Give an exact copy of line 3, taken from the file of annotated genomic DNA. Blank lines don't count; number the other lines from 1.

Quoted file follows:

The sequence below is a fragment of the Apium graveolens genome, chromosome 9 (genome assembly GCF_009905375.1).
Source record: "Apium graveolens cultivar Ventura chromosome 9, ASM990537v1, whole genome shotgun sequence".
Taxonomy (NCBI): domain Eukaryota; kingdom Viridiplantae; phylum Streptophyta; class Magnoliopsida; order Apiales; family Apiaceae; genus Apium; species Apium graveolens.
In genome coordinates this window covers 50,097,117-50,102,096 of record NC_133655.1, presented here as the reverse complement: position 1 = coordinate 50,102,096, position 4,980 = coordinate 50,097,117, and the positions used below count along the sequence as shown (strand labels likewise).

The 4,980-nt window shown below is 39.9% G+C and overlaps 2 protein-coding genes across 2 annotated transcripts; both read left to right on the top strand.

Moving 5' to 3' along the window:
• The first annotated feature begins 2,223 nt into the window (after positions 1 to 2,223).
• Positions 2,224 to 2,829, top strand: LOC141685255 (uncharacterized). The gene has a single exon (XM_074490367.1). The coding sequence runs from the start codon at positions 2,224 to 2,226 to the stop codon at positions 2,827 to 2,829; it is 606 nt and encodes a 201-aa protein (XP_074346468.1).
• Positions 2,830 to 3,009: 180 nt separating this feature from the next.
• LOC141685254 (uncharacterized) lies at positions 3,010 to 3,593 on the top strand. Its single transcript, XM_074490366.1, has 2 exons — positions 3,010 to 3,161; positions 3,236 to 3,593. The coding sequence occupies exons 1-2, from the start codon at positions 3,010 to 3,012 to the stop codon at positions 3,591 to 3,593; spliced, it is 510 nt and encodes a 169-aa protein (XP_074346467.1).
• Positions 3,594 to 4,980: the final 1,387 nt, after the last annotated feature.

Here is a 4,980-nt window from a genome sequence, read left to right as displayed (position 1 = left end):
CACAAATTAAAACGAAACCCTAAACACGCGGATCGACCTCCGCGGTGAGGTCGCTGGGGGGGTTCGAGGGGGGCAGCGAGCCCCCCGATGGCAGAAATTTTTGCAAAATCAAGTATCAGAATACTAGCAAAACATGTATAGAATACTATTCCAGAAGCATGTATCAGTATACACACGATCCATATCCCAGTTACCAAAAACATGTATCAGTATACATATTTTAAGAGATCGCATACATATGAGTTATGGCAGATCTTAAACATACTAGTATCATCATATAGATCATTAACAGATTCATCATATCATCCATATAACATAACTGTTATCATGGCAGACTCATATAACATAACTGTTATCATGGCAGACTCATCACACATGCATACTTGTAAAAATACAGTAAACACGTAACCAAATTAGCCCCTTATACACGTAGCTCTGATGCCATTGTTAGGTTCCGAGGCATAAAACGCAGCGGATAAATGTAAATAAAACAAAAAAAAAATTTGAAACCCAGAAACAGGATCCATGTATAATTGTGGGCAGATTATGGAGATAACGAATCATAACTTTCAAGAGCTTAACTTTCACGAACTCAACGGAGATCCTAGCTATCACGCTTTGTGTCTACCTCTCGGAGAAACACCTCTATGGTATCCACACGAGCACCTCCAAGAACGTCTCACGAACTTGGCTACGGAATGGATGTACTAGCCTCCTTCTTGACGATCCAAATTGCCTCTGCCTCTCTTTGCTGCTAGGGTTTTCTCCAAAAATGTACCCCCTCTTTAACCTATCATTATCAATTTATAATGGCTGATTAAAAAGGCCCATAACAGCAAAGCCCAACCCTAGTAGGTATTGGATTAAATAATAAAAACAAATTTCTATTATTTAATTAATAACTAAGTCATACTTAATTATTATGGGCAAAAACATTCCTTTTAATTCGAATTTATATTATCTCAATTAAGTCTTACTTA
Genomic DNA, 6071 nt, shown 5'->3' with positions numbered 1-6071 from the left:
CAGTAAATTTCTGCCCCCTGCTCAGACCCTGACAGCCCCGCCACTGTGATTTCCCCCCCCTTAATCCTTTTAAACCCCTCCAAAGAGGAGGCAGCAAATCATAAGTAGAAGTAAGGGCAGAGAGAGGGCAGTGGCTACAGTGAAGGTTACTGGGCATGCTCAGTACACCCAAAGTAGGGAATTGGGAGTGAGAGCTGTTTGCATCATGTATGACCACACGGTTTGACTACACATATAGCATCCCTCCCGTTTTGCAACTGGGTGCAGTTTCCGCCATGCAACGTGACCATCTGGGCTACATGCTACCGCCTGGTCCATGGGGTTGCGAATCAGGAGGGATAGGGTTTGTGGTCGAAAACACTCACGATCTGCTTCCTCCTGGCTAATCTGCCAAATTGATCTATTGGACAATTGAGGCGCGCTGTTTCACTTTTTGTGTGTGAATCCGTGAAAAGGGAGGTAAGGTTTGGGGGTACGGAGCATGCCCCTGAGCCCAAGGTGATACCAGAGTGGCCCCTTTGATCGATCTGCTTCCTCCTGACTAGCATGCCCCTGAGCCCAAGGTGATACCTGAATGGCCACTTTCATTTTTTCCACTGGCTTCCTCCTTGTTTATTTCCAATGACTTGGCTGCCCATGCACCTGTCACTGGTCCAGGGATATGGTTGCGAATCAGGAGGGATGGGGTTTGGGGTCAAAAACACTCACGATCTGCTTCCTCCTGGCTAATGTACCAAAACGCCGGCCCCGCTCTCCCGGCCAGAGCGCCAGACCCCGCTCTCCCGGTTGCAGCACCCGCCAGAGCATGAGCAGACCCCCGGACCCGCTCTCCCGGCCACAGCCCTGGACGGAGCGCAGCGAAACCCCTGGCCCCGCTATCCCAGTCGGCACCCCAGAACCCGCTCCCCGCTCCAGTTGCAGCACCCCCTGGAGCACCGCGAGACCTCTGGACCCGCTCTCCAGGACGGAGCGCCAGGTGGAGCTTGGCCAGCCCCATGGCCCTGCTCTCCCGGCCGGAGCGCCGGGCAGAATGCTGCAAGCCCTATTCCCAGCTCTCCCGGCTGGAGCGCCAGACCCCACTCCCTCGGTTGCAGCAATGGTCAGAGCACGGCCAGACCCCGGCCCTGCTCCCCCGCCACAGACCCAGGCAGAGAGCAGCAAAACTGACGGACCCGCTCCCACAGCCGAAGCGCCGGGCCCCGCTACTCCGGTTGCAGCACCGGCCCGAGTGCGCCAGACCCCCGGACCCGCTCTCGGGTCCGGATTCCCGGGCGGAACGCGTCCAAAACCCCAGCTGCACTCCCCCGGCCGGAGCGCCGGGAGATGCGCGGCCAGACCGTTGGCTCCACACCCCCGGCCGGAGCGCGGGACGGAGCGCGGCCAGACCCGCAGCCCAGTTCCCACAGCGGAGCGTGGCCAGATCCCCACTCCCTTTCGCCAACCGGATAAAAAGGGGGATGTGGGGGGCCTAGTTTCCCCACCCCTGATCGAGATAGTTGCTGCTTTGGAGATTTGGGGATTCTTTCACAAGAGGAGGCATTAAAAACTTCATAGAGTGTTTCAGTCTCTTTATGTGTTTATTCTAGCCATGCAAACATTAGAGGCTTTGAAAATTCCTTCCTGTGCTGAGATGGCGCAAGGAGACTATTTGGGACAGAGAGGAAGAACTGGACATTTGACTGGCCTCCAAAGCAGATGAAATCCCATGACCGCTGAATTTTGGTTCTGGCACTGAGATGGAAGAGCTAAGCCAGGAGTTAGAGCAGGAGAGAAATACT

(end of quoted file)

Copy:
Taxonomy (NCBI): domain Eukaryota; kingdom Viridiplantae; phylum Streptophyta; class Magnoliopsida; order Apiales; family Apiaceae; genus Apium; species Apium graveolens.